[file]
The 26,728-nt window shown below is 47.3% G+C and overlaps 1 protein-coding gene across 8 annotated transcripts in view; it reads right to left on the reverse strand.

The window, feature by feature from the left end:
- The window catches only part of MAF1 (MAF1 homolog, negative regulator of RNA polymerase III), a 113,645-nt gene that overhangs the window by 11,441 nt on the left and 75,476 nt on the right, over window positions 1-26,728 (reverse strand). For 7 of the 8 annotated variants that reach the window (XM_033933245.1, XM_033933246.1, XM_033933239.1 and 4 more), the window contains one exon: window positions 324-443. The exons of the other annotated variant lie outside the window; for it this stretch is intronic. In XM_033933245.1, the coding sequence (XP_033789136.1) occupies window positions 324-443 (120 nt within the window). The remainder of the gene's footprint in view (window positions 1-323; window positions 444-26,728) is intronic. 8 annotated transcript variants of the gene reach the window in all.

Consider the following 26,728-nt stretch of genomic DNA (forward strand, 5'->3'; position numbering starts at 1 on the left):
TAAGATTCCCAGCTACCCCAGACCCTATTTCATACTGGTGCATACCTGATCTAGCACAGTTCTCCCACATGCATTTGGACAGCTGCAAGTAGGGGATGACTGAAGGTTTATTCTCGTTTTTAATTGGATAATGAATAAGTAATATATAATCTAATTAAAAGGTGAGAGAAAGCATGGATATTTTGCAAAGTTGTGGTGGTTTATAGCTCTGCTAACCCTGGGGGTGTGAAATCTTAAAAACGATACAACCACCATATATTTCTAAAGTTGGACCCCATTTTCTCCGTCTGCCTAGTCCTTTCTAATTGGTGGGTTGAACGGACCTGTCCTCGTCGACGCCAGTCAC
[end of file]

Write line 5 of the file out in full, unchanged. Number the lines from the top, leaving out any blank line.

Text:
TAAGATTCCCAGCTACCCCAGACCCTATTTCATACTGGTGCATACCTGATCTAGCACAGTTCTCCCACATGCATTTGGACAGCTGCAAGTAGGGGATGACTGAAGGTTTATTCTCGTTTTTAATTGGATAATGAATAAGTAATATATAATCTAATTAAAAGGTGAGAGAAAGCATGGATATTTTGCAAAGTTGTGGTGGTTTATAGCTCTGCTAACCCTGGGGGTGTGAAATCTTAAAAACGATACAACCACCATATATTTCTAAAGTTGGACCCCATTTTCTCCGTCTGCCTAGTCCTTTCTAATTGGTGGGTTGAACGGACCTGTCCTCGTCGACGCCAGTCAC